“Fair competition is what made America the wealthiest, most innovative nation in history,” said Biden during his White House press conference. If smaller ISPs had a fair chance to enter the market, the well-established big players could stay competitive by improving their customer experience and tailoring their services to satisfy the needs of their customers. Ownership of the network infrastructure is no longer the only or even the best way to compete in the high-speed internet space. An open-access model will diversify the market and allow a variety of ISPs to thrive.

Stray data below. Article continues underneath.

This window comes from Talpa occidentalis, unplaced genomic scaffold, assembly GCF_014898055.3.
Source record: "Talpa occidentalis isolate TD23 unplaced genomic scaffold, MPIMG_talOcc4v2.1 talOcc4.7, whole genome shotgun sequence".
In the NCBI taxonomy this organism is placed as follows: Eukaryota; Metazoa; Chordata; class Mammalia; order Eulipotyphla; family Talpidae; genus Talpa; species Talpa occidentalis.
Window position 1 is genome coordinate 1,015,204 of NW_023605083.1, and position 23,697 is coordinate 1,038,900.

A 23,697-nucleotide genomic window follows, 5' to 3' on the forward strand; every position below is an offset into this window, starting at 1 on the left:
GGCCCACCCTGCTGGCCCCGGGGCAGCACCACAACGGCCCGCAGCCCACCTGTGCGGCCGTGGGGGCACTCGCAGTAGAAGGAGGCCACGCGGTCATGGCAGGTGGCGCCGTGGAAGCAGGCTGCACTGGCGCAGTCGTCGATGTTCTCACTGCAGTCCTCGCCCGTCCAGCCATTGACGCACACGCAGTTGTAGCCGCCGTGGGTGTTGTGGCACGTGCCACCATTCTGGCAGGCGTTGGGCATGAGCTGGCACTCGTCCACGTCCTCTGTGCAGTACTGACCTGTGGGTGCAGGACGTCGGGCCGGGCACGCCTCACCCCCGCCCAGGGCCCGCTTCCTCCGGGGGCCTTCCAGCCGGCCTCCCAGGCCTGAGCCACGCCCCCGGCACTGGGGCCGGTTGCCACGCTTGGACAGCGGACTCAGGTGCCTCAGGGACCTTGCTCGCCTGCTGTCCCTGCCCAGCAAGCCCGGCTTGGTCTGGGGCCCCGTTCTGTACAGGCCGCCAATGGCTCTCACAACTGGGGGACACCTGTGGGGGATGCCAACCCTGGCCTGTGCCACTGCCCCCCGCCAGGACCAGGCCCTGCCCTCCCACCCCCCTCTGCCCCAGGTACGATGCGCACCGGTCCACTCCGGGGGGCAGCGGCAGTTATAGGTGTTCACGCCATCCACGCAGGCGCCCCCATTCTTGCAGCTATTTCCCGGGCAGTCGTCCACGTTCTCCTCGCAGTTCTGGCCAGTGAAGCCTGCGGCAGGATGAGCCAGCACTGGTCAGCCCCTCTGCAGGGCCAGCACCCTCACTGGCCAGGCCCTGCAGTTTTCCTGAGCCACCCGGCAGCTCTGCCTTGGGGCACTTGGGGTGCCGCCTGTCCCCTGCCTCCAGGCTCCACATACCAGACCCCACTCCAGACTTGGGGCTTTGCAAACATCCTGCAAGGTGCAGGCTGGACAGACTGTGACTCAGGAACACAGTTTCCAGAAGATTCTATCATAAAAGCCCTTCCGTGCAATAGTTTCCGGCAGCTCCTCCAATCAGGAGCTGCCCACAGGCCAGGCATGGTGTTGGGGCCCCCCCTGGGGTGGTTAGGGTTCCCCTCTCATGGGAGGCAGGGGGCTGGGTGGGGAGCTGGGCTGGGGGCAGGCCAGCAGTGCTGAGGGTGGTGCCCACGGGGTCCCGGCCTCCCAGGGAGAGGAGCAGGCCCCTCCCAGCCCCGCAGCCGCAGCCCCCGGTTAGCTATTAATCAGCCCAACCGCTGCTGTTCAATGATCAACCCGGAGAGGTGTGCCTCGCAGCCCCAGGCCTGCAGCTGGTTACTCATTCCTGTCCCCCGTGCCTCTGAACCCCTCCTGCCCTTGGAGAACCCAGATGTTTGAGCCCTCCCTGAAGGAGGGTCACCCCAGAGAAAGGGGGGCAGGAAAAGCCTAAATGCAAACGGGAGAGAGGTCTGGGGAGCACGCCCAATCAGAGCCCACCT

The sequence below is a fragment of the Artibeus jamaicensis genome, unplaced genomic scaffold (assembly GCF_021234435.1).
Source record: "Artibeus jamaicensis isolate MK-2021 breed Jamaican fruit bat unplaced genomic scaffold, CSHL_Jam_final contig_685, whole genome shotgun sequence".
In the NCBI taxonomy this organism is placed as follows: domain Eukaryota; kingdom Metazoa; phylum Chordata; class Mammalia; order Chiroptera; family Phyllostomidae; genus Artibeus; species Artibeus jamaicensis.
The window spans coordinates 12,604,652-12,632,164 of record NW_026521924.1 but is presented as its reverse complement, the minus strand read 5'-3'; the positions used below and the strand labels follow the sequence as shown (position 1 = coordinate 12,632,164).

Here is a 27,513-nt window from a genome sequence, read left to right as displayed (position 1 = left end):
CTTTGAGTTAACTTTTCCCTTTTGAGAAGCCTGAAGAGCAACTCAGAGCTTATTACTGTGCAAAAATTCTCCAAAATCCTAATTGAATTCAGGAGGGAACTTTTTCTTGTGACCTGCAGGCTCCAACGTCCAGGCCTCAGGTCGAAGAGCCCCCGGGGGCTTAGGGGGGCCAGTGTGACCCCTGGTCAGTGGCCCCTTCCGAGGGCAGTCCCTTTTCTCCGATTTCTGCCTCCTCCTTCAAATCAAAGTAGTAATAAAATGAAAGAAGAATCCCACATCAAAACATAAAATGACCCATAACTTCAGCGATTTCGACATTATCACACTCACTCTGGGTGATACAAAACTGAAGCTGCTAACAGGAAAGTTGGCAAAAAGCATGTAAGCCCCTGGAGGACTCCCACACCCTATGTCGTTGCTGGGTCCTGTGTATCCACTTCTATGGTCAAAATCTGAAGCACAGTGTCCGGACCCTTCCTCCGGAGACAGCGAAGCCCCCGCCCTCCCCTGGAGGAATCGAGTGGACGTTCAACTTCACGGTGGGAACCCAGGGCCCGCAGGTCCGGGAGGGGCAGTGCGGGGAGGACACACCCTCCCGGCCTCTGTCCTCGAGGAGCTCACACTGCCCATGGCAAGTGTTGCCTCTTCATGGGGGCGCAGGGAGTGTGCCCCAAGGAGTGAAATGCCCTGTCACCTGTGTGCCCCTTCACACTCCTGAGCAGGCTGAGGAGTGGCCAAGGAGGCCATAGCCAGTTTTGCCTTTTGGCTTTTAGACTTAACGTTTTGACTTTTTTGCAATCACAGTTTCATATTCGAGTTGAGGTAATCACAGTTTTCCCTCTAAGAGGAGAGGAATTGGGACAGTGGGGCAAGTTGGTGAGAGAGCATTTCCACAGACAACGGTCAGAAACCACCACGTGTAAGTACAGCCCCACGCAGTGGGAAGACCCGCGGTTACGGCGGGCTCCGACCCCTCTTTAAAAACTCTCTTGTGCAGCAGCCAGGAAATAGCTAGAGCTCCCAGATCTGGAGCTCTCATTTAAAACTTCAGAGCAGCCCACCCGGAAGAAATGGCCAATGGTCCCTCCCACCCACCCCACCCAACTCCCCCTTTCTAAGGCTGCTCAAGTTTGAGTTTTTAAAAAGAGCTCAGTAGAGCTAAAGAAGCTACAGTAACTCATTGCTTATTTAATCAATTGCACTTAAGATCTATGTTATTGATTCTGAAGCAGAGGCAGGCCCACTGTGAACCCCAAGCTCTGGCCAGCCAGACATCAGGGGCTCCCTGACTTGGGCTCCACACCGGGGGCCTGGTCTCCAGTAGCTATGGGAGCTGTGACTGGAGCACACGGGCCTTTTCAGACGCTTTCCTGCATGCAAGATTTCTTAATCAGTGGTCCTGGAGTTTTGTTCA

Ben Bawtree-Jobson is CEO of SiFi Networks, which funds, builds and owns FiberCity networks. Internet Service Providers, 4G/5G carriers and other service providers wishing to deliver ubiquitous high-speed broadband services to business and residential properties in cities make use of FiberCity networks, which also offer connectivity for city-wide Internet of Things applications. This piece is exclusive to Broadband Breakfast.

Broadband Breakfast accepts commentary from informed observers of the broadband scene. Please send pieces to commentary@breakfast.media. The views expressed in Expert Opinion pieces do not necessarily reflect the views of Broadband Breakfast and Breakfast Media LLC.